Wednesday, August 27, 2014

My Pre-Writing Writing Process

Taken by a manic four year old photographer
Cristina tagged me to write about my pre-writing process, which is funny because few would willingly desire to emulate any of my processes, but especially those that pertain to writing.  Still, she asked some questions so I'm playing along.  Don't say I didn't warn you, Cristina.

I apologize in advance.

(As an aside, I've learned a lot from Cristina about social media in the short time I've known her.  She is someone who really gets social media in general and marketing and promotion and I highly recommend following both her blog and her Twitter feed so you can reading all the articles and tips she posts.  Her information stream has been very helpful to me.  Plus, she's a really kind person.  Who doesn't need kindness in their life?)

What are your working on?

I think this question should read, what would you like to be working on...

Just kidding...

Kind of.

I'm always working on something, but it doesn't always look like the traditional sit and type pose.

I have a monthly writing commitment at Integrated Catholic Life and I am also always thinking about potential blog posts, other article ideas, and book ideas.  I jot those thoughts down in a folder on my phone.

You'd laugh if you saw the list.

It's a bunch of random words with enough information so I don't forget the point about which I'd like to expand.

I have half a book written and a few more ideas I'd love to pursue.  Randy Hain, my editor at ICL, has been encouraging me to get serious and put my writerly game face on.  I very much desire to "Do the work" as Steven Pressfield so aptly suggests, but  I also know that this particular moment is not the right time.

That time will come.

Until then, I write when I can and at odd times and in unusual places and I'm always very grateful for the super nice laptop my dad gave me as a gift a few years ago.  It's enabled me to keep writing.

I'm also a quality over quantity type of girl.  I'd rather produce one thoughtful blog post/article than a bunch of daily vapid navel gazing (though that still happens here sometimes). 

Tuesday, August 26, 2014

Parents Of Large Families: Ours Is A Public Ministry

 I went to the dentist last week and when it was my turn to have my teeth cleaned, the energetic
23-year old hygienist made small talk as she prepped the room for x-rays.

“Your husband was just in here and he told me you guys have six kids?" the young woman said.

"Yes, we do," I answered. 

I braced myself for a potential battery of inappropriate questions or statements or both. Anytime I go anywhere these days, someone somewhere has an opinion about my family size.  I've learned responding to these opinionated strangers is an art form and almost always requires a prayer.   

I sent up a silent, “Come, Holy Spirit” and waited for the woman to continue. 

"Whew," she said.  "Better you than me."

"Why do you say that?"

"I'm the oldest of six kids and I'm never having that many," she answered.

 I giggled because yeah, I know.  Six kids can be a lot.

 "No, seriously, I mean it,” she said again.  “I'm never having six children.”

Read the rest at ICL.   

Friday, August 22, 2014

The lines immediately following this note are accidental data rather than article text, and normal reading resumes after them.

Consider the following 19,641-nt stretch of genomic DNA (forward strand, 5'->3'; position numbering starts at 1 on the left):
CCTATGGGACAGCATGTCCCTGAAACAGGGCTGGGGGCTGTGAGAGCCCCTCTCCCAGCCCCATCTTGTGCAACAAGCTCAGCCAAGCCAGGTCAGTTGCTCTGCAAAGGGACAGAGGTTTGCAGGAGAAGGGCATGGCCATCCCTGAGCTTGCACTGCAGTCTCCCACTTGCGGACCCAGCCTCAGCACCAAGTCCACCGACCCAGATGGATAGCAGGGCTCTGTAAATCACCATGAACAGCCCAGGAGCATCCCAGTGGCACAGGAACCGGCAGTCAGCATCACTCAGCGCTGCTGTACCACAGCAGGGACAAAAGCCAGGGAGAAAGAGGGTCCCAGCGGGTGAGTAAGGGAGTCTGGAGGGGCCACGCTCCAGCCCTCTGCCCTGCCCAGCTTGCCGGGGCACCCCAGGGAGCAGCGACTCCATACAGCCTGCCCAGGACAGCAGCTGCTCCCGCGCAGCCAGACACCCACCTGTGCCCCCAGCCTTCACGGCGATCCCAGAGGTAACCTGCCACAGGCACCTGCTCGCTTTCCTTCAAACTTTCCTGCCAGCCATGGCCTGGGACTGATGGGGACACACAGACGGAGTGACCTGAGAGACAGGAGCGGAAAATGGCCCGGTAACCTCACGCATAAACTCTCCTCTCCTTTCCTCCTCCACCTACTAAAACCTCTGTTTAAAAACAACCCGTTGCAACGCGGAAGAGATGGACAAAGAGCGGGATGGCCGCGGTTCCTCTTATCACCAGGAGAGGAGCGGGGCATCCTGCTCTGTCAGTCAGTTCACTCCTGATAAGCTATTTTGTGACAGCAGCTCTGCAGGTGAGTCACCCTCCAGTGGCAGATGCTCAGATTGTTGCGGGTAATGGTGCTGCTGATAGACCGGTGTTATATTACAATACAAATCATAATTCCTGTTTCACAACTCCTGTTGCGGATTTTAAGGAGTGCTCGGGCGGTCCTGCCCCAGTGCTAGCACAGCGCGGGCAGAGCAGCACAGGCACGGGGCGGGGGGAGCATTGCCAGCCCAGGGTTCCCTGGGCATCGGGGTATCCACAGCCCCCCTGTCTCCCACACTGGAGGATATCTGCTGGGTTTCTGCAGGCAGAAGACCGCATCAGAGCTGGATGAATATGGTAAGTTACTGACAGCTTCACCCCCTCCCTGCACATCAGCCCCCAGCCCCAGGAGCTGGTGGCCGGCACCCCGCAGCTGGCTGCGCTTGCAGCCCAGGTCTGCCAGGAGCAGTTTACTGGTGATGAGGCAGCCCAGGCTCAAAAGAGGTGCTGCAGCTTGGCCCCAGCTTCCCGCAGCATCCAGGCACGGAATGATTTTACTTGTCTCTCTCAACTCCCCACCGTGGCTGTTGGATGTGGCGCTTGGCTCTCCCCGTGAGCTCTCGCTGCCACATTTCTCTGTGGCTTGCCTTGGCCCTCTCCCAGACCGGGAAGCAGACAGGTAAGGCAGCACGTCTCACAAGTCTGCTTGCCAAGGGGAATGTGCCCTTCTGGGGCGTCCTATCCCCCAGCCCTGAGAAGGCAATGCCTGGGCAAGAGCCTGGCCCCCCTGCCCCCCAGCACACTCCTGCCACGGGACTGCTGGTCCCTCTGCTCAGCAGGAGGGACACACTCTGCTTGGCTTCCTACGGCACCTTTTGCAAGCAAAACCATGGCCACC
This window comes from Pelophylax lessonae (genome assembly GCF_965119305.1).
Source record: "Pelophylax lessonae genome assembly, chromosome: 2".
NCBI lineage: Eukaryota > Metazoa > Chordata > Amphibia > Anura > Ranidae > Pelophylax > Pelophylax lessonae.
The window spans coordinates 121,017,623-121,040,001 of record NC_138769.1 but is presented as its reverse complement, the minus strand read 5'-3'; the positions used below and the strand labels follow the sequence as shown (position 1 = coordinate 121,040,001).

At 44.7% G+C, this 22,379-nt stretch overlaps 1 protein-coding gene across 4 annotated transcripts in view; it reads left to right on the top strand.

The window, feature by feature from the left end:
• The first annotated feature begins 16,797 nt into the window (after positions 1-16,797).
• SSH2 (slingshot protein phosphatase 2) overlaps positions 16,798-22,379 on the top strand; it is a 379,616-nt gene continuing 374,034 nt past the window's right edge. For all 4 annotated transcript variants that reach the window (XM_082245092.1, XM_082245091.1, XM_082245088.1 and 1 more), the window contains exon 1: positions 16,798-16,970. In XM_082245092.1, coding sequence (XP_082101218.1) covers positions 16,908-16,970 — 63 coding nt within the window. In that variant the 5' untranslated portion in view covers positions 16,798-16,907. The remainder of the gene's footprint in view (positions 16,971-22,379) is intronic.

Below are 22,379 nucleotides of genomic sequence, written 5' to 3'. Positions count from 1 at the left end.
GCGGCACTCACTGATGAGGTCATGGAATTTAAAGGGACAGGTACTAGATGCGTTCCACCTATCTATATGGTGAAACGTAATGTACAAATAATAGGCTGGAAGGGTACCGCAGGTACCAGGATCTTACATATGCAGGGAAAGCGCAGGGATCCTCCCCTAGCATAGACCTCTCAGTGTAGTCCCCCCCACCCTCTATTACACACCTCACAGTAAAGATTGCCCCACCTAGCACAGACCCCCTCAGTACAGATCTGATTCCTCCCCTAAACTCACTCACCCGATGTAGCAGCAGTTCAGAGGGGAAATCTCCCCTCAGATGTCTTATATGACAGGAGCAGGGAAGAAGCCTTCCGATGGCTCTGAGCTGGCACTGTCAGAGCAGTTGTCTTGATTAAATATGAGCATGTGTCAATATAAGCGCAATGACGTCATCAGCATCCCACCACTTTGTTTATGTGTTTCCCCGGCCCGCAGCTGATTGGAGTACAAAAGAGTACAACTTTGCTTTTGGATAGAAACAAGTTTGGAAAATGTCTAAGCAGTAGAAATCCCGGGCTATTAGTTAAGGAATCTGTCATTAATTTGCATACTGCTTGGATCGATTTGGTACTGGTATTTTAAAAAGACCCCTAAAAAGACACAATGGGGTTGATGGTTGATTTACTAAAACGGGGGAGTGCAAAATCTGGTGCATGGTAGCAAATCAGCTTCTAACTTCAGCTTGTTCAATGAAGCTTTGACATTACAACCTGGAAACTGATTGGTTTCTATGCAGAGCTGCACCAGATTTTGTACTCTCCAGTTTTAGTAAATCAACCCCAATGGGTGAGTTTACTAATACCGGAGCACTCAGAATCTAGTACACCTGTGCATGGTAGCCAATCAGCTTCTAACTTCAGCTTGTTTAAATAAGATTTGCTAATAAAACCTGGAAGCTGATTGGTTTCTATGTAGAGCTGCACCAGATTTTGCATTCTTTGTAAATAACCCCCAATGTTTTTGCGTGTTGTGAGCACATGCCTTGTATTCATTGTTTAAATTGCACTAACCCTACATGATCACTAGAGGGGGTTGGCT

7 Quick Takes Friday: Catholic Swag and Some Linkage

At the Catholic Writer's Live Conference, a few of the vendors slipped me some cool Catholic kid swag.  I wanted to write about the cute things I brought home that have already become staples in our Catholic collection of children's items.

1.  Sacred Heart Toys:  I met Laurel MacKinnon, the owner of this fine group of toys, when her toddler spotted baby Edward and darted over to say hi to him.  While the babies communicated about important things, Laurel, her husband and I chatted about family life and toddlers.  She eventually told me about her goods and the next day, when I had a free moment, I ventured over to her booth to check them out.

Her toys are the most darling plush Catholic toys around! 

The crosses and the rosaries are the perfect Baptism or baby shower of first birthday gift.  Laurel gifted a cross to Edward, which he promptly gnawed.  That toy kept him busy the entire plane ride home!  I even felt like we were evangelizing when we met a three year old little boy, Mason, at the airport who seemed intrigued both with baby Edward and his fancy toy cross. 

If you need a sweet, Catholic little something for a little baby in your life, consider these!

(Sidenote:  I especially like the baby teething rosary.  The wooden children's rosaries always leave me worrying the wooden bead rosaries will fall apart and choke my kid! But loose beads on these plush toys are an impossibility!)

images from

Tuesday, August 19, 2014

On Doubting The Decision To Homeschool

Editor's note:  I rarely write about homeschooling because I find I'm always struggling with and discerning our decision. 

This post is not an appeal to others to home educate.  I recognize all to well the pitfalls and weaknesses of home education and I don't think this particular educational choice is for everyone. 

This post is a reflection on how homeschooling has refined me as a parent.  I guess there is some good to all this after all.  :)


I spent the morning compiling last year's homeschool papers in order to prepare for my review for the 2013-2014 academic school year.  I'm really late in getting this necessary work completed but with the move this summer, my timing was thrown off and this was the first time I had to work on it. 

I hate preparing for my yearly review.

I spend the entire time doubting myself.

Why are we homeschooling again?

Is this academic work good enough?

What if the kids are not getting all they need?

I'm such a broken teacher.  My kids deserve better. 

Where do I fit in all of this?  How do I maintain my own emotional, mental, physical stability while educating and meeting the physical and emotional needs of my family?